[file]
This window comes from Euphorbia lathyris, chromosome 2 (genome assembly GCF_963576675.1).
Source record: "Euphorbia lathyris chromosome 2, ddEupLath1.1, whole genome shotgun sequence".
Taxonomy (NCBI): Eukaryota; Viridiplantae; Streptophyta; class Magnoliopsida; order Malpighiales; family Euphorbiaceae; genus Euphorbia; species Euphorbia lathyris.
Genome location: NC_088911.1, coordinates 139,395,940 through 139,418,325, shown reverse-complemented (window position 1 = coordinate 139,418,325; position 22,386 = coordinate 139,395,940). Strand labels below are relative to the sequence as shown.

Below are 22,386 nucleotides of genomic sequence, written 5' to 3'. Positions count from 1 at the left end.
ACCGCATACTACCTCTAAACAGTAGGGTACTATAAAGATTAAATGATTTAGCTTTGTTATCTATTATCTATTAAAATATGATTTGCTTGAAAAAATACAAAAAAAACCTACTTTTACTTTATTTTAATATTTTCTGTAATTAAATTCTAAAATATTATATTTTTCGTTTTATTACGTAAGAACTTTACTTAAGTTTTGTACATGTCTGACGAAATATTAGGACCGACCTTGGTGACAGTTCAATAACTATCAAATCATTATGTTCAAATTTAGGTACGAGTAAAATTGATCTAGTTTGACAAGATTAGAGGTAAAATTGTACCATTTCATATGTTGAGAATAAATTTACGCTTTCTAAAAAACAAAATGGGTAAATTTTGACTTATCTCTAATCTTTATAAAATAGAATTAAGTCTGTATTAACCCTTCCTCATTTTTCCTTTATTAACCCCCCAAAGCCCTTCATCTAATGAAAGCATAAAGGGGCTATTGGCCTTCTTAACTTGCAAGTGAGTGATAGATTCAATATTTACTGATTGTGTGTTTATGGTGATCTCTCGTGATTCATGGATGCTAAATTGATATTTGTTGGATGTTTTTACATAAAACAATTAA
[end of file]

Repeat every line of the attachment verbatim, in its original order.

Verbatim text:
This window comes from Euphorbia lathyris, chromosome 2 (genome assembly GCF_963576675.1).
Source record: "Euphorbia lathyris chromosome 2, ddEupLath1.1, whole genome shotgun sequence".
Taxonomy (NCBI): Eukaryota; Viridiplantae; Streptophyta; class Magnoliopsida; order Malpighiales; family Euphorbiaceae; genus Euphorbia; species Euphorbia lathyris.
Genome location: NC_088911.1, coordinates 139,395,940 through 139,418,325, shown reverse-complemented (window position 1 = coordinate 139,418,325; position 22,386 = coordinate 139,395,940). Strand labels below are relative to the sequence as shown.

Below are 22,386 nucleotides of genomic sequence, written 5' to 3'. Positions count from 1 at the left end.
ACCGCATACTACCTCTAAACAGTAGGGTACTATAAAGATTAAATGATTTAGCTTTGTTATCTATTATCTATTAAAATATGATTTGCTTGAAAAAATACAAAAAAAACCTACTTTTACTTTATTTTAATATTTTCTGTAATTAAATTCTAAAATATTATATTTTTCGTTTTATTACGTAAGAACTTTACTTAAGTTTTGTACATGTCTGACGAAATATTAGGACCGACCTTGGTGACAGTTCAATAACTATCAAATCATTATGTTCAAATTTAGGTACGAGTAAAATTGATCTAGTTTGACAAGATTAGAGGTAAAATTGTACCATTTCATATGTTGAGAATAAATTTACGCTTTCTAAAAAACAAAATGGGTAAATTTTGACTTATCTCTAATCTTTATAAAATAGAATTAAGTCTGTATTAACCCTTCCTCATTTTTCCTTTATTAACCCCCCAAAGCCCTTCATCTAATGAAAGCATAAAGGGGCTATTGGCCTTCTTAACTTGCAAGTGAGTGATAGATTCAATATTTACTGATTGTGTGTTTATGGTGATCTCTCGTGATTCATGGATGCTAAATTGATATTTGTTGGATGTTTTTACATAAAACAATTAA